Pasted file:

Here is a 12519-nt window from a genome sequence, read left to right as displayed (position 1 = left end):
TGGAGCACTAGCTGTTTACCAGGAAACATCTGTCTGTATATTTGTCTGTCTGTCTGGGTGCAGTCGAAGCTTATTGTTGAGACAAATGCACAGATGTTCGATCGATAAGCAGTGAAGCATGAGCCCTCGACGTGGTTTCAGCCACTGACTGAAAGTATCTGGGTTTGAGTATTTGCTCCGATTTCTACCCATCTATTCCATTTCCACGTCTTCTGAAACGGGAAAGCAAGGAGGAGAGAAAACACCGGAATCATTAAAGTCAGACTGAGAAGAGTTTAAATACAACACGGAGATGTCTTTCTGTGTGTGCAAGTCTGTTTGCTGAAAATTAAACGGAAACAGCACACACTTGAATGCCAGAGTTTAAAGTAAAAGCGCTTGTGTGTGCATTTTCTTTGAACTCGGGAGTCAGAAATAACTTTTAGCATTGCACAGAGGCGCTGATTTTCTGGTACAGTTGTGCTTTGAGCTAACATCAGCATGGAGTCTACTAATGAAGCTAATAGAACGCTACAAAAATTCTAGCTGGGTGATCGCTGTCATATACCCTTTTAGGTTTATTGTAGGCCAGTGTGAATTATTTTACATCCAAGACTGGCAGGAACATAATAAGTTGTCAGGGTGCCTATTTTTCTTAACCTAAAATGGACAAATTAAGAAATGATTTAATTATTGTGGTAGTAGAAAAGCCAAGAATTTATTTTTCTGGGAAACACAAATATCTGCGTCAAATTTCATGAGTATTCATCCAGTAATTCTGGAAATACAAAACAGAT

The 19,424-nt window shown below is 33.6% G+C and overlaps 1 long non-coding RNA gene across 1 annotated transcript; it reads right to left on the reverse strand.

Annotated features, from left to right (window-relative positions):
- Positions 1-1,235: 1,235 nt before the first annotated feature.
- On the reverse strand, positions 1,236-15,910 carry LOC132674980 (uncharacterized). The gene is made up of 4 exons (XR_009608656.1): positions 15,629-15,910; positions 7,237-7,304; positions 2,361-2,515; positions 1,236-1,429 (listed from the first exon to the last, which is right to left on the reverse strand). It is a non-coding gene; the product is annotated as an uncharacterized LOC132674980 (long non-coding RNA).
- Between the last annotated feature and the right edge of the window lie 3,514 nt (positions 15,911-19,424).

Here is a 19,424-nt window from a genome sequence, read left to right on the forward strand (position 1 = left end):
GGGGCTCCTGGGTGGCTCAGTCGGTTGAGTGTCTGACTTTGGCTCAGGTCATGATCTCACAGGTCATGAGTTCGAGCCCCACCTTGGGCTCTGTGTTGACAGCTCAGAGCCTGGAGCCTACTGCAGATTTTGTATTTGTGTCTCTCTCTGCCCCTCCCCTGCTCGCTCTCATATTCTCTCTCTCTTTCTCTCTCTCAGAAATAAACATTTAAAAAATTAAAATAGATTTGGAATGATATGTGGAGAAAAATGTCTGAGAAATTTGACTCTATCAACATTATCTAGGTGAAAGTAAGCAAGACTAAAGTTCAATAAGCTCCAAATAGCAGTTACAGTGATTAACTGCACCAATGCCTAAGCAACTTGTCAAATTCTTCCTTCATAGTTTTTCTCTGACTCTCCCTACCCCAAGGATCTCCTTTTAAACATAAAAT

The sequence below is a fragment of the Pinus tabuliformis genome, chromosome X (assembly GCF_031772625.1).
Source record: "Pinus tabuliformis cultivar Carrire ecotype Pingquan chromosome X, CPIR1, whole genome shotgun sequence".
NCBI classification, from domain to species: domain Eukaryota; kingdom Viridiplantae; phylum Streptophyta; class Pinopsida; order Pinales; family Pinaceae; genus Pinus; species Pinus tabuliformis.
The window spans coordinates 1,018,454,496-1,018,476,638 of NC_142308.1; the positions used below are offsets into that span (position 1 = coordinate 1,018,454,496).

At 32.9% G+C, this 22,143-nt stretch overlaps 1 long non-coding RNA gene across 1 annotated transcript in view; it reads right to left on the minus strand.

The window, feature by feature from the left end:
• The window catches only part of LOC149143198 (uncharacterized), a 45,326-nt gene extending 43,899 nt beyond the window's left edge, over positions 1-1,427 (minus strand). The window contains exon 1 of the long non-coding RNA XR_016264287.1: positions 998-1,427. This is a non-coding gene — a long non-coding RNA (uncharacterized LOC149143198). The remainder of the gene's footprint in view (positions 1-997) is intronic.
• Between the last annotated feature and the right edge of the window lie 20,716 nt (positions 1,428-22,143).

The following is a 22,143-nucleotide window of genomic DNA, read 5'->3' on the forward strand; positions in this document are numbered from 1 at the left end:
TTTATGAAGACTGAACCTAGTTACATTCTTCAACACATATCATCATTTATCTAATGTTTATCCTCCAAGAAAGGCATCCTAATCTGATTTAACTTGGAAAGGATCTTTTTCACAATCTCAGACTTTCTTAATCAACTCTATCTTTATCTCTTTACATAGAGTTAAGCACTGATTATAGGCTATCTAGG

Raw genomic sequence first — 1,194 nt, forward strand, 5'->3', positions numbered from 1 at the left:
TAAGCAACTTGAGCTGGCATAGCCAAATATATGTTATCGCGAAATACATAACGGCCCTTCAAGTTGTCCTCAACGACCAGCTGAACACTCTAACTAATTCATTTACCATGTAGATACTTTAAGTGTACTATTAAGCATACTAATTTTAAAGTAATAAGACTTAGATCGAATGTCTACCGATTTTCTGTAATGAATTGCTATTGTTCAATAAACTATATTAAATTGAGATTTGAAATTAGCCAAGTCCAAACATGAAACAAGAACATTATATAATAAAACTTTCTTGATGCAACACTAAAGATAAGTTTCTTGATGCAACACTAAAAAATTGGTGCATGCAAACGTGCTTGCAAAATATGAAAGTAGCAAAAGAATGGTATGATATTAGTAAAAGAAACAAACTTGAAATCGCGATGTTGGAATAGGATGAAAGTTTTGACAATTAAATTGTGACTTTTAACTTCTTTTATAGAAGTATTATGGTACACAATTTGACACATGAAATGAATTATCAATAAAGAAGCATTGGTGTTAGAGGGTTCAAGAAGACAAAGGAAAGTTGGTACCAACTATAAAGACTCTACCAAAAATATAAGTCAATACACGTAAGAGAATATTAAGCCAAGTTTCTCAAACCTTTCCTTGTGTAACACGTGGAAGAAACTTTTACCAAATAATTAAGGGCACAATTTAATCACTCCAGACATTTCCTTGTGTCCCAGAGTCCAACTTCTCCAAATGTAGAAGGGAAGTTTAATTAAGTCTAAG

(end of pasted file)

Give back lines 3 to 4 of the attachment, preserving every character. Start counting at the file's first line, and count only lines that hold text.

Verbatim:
The 19,424-nt window shown below is 33.6% G+C and overlaps 1 long non-coding RNA gene across 1 annotated transcript; it reads right to left on the reverse strand.

Annotated features, from left to right (window-relative positions):